Updated: March 19, 2018 6:27:35 pm
Delhi-based folk singer Bipul Chettri is a rage among Nepali-speaking communities. It comes as no surprise that he’s mobbed at concert venues for selfies by his army of supporters. He also has a huge fan-following on social media too. Syndicate, one of his most popular songs, recently crossed the 8 million views mark. But ask Bipul about his rising popularity, he almost snaps back.
“I am not a star. I like to see myself as a working-class hero,” he says.
Bipul, who broke into the independent music scene about four years back, still has a day-job, which he insists helps him “pay his bills”. He is a music teacher at a south Delhi school by day and a rockstar by evening — two roles he plays with ease.
“I am like Batman! We do this two different things,” he says while breaking into laughter.
“If you want to do the kind of music you like, you need to have a steady job. Warna commercial stuff karo (Or else venture into commercial music). I think this job helps me stay grounded too. That’s how I always wanted to be. I think the music should be big, not the musician,” says Bipul.
Folk music was neither Bipul Chettri’s first choice nor forte. He’s among a handful of musicians from Darjeeling to possess an advanced diploma in classical guitars. But as Bipul ventured deep into classical music, he felt his calling was different.
“I think music is self-discovery and realised that I needed to find myself. My dad was a singer too. So the kind of music I do now is influenced by what I have heard as a kid,” he says.
A song that is very close to Bipul’s heart is Ram Sailee, a piece that his father composed and wrote. But the singer had only heard it in bits, so he completed the rest of the song on his own.
In 2013, Bipul recorded his first Nepali folk song Wildfire. “It did spread like wildfire,” he says.
“I just put it on SoundCloud and the next day my Facebook was spammed with messages. I did not expect it to become such a hit,” reveals Bipul.
The Kalimpong born musician did not take the attention seriously. “I thought it was just a fluke”. But it was after he uploaded his second song online that Bipul Chettri realised he was on to something special.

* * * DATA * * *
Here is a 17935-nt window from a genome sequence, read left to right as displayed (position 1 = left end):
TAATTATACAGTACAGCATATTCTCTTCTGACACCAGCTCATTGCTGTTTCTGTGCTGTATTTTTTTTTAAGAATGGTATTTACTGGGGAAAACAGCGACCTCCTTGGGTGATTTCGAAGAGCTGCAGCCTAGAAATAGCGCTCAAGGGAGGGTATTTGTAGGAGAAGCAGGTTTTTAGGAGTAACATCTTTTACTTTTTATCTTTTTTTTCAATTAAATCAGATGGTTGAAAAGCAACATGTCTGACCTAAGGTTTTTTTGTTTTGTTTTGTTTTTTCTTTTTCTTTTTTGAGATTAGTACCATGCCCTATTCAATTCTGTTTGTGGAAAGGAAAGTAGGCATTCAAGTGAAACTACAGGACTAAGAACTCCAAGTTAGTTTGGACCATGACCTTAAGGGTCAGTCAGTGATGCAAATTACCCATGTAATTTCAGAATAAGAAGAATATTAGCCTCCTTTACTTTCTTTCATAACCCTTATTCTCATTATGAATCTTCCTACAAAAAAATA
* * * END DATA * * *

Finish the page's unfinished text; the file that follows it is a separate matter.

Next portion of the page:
“The folk music was always there but Bipul brought it out. This kid has started a revolution. Now you will find scores of Nepali musicians trying to imitate his style. But Bipul will remain the first to start it,” says Bipul’s family friend Sonam Tashi, who doubles up as the band’s manager.
When Bipul was forming his band, he did not have to look far to find talent. His schoolmate Pranai Gurung was already an accomplished guitarist in the city and he was more than glad to join the venture. The other regulars in his band are drummer Aman Singh Rathore, Kiran Nepali (Sarangi, Tungna), Rahul Rai (bass) and Achint Khare (Keys).
Gurung and the other bandmates, who all come from distinct musical backgrounds, had to tweak their style to suit to Bipul Chettri’s earthy music.
“Playing in this band is very different. It requires a lot of discipline. We sit together and decide what part each one will play. Apart from my solos, everything I play is fixed,” Gurung explained.
Bipul has released two albums so far and has recently released a single called Gahiro Gahiro, which already has over a million views on YouTube already. He has just returned from a gig in Seoul, South Korea and has a couple of overseas gigs lined up.
“I don’t like to think much about the future. We are doing well at the moment. Let’s see where this takes us,” says the folk singer.
But what Bipul Chettri is certain of is that he has to turn up at school tomorrow.
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